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Afghan parliament rejects most of Karzai's nominees

KABUL, Afghanistan - The Afghan parliament delivered another rebuke to President Hamid Karzai yesterday when it rejected 10 of the 17 ministers he proposed on his second try at forming a government - the latest sign that his fraud-tainted election victory has weakened his leadership.

Karzai secured parliamentary approval for his longtime national security aide, Zalmay Roussel, as foreign minister. He also won approval for two other key posts - justice and counter-narcotics. But he went down to defeat in a host of areas that affect the daily lives of Afghans - from health to telecommunications.

For a country in a U.S.-backed war of survival against a fast-spreading Taliban Islamist insurgency, the vote will slow the establishment of an effective government, but it also signaled the first democratic stirrings in a body that previously had achieved little of note.

Members of parliament said they voted down candidates who were closely affiliated with former warlords or were unknown here. But some of those defeated had been viewed with high esteem by leading figures.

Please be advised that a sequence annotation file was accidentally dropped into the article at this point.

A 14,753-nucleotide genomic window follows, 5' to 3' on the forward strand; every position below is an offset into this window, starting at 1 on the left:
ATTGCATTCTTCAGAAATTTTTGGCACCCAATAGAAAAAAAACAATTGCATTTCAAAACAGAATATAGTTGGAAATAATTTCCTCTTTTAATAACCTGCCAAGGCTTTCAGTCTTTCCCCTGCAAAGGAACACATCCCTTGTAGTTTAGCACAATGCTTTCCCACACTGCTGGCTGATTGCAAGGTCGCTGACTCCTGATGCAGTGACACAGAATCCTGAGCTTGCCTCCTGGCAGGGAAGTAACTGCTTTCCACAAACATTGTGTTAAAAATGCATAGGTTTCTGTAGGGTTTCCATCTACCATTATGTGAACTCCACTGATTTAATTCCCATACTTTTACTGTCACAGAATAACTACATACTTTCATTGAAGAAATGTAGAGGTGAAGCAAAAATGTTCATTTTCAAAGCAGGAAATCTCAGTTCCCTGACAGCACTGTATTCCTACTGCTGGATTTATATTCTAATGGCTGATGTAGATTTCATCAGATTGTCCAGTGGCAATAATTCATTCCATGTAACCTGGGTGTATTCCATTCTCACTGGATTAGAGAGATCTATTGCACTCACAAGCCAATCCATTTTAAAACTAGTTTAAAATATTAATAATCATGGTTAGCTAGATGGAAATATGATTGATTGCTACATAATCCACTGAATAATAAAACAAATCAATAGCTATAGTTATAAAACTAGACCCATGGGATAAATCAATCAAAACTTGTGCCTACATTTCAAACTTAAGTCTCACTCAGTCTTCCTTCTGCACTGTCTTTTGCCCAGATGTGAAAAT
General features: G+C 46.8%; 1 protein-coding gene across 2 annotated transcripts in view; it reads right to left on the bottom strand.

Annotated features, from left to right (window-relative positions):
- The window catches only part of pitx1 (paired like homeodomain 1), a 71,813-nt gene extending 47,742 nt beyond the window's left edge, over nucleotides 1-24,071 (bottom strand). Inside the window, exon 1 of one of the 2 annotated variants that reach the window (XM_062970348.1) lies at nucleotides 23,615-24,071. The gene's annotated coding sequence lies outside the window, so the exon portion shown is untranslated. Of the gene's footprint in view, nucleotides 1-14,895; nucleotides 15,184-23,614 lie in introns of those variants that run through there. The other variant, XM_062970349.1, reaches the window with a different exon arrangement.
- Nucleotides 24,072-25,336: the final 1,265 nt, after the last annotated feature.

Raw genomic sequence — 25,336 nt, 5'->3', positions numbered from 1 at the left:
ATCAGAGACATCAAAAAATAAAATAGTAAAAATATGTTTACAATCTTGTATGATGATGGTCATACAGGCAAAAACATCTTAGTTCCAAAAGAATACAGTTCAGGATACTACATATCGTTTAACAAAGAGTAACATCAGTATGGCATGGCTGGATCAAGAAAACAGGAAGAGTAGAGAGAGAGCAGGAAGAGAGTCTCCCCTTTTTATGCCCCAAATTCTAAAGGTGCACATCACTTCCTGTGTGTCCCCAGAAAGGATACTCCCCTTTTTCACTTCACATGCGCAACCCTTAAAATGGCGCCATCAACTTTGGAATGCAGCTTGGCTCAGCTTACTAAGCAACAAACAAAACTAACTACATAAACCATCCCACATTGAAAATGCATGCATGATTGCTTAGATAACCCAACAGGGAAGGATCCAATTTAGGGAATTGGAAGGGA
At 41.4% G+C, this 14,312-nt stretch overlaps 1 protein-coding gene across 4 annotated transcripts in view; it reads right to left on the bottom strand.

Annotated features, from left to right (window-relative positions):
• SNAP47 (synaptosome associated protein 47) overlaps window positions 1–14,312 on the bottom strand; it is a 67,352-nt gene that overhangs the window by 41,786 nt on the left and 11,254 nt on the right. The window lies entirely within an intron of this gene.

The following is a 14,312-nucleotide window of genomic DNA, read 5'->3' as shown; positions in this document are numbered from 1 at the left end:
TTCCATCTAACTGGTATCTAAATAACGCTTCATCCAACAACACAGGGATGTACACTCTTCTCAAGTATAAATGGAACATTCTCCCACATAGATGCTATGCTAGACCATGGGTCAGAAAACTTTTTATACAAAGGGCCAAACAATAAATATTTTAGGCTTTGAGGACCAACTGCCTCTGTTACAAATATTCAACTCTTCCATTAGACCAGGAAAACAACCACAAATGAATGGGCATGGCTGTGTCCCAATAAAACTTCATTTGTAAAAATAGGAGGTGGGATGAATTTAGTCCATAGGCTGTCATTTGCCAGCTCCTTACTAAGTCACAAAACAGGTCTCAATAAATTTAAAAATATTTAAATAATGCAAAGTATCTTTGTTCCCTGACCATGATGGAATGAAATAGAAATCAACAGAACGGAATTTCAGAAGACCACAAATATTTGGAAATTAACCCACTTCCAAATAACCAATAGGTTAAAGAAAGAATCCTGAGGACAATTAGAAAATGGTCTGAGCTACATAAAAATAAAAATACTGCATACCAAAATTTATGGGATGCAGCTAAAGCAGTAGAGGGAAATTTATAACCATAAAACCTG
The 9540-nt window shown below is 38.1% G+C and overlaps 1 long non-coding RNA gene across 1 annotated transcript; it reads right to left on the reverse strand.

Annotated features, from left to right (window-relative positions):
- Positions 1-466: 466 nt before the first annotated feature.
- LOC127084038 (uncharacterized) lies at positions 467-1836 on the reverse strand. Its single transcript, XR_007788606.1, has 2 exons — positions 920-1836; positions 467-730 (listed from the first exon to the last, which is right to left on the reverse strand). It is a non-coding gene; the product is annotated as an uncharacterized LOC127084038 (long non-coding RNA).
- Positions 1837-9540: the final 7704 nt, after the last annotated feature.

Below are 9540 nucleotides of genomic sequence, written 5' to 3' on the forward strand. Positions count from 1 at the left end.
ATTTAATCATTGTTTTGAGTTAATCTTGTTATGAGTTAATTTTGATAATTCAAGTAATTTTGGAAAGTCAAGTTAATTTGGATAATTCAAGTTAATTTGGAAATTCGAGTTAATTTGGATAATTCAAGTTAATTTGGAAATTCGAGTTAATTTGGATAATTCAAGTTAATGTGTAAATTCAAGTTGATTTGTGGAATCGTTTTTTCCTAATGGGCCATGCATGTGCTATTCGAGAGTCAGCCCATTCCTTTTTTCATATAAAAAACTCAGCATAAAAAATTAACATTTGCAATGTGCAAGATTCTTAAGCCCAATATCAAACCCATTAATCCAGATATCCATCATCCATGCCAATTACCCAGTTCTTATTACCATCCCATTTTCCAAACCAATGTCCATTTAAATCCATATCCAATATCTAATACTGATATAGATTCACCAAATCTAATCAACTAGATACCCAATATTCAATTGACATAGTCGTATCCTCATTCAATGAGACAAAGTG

"I was in tears," said Sima Samar, director of the Afghan Independent Human Rights Commission, referring to the defeat of two women candidates. "I'm really distressed that two good ones lost." She told McClatchy that Karzai hadn't thrown sufficient support behind Soraya Dalil, a Harvard graduate nominated as health minister, and Palwasha Hassan, nominated for the ministry of women's affairs.

Samar was critical of Karzai's successful pick for the Justice Ministry, Habibullah Ghalib, as "a backwards step," and European officials are strongly concerned that Zarar Ahmad Moqbel is now minister of counter-narcotics.

The voting by secret ballot took about five hours to complete, and the laborious hand count was broadcast live on radio and television.

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